Sunday, November 07, 2010

Nothing beats onsite research

A time or two in the past, I may have mentioned the importance of walking the terrain.  Characters come alive when you can visualize them in the exact setting.  Your ability to describe that setting is greatly enhanced by actually walking that ground, inhaling the scents, feeling the breeze, listening to the ambient sound.

As you know, I've been busy for some time with my schooling, Casey's therapy and the book about that.  Hell to Pay was put aside. I'll be digging it back out very soon so that I can polish it up and send it out.

Yesterday I went for a walk along the Hermitage in Dunkeld, Scotland. Yep. Scotland.  Bracken and Nea are both from there.  I've been drawn to that area for many years and a friend's photo of the terrain surrounding The Hermitage inspired a major turning point in Alex and Nea's relationship.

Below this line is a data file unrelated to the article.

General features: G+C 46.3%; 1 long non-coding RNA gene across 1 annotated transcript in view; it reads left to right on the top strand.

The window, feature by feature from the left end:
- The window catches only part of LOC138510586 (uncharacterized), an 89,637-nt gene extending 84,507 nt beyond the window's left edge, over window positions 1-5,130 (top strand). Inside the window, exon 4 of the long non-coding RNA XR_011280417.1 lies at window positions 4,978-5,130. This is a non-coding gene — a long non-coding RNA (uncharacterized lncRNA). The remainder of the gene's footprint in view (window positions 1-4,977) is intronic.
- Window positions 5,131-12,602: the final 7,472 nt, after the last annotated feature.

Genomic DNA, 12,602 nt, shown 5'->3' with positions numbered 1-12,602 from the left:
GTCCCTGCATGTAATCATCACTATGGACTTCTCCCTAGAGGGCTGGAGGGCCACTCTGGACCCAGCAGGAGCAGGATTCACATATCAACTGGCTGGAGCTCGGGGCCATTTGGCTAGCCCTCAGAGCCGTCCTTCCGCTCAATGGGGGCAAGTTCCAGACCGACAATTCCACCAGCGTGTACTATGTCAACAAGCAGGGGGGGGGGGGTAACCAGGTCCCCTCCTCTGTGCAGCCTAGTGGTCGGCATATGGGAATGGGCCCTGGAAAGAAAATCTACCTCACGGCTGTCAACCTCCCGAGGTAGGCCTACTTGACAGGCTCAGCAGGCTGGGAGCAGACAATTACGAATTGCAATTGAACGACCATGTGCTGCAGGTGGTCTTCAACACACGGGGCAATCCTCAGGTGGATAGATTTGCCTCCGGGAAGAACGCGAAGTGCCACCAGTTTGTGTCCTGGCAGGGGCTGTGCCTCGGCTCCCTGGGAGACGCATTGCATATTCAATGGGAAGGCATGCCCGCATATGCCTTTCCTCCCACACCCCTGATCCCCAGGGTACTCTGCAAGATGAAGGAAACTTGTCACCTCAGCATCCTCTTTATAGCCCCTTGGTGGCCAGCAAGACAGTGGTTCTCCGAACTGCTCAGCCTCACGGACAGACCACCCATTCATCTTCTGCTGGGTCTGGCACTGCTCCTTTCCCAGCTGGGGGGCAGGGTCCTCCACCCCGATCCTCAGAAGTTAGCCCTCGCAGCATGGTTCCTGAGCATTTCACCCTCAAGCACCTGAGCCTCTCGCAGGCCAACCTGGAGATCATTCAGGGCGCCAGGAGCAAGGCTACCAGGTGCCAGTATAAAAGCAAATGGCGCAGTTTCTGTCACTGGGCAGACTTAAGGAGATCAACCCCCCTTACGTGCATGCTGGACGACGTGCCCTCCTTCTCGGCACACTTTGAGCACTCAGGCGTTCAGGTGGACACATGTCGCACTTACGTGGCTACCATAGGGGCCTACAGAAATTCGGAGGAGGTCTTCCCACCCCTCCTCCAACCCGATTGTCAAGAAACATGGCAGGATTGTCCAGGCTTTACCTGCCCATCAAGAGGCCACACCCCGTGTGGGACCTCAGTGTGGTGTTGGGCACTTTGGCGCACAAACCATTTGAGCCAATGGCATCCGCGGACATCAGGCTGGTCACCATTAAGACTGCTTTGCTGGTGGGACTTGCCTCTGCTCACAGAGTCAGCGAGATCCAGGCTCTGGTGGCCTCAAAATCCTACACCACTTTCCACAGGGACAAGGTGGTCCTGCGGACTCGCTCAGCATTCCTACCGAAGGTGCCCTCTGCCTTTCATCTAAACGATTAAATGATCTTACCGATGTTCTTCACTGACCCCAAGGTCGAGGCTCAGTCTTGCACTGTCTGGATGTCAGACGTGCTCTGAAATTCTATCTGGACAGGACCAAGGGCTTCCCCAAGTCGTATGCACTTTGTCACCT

As soon I put foot on the trail, I was back inside that story. I could picture Bracken peering at me from behind the rocks.  At one point, I felt hundreds of eyes staring at us.  The gentle shush shush of our boots through the fallen leaves seemed to whisper thank you at one point.  The roar of the falls gave way to the splash of water drops upon the trees.

Our journey through the woods yielded many bits of information I would never have gathered without using my own senses.  The bracken and birch didn't grow side by side as often as my research had suggested.  The paths and viewing benches may have been man-made but the forest had painted them with all the colours in nature's pallet.  Moss danced across the forest floor, over the rocks and up the trees.  The air was fresh,  bracing in its purity.

And through it all the story played out in my head.

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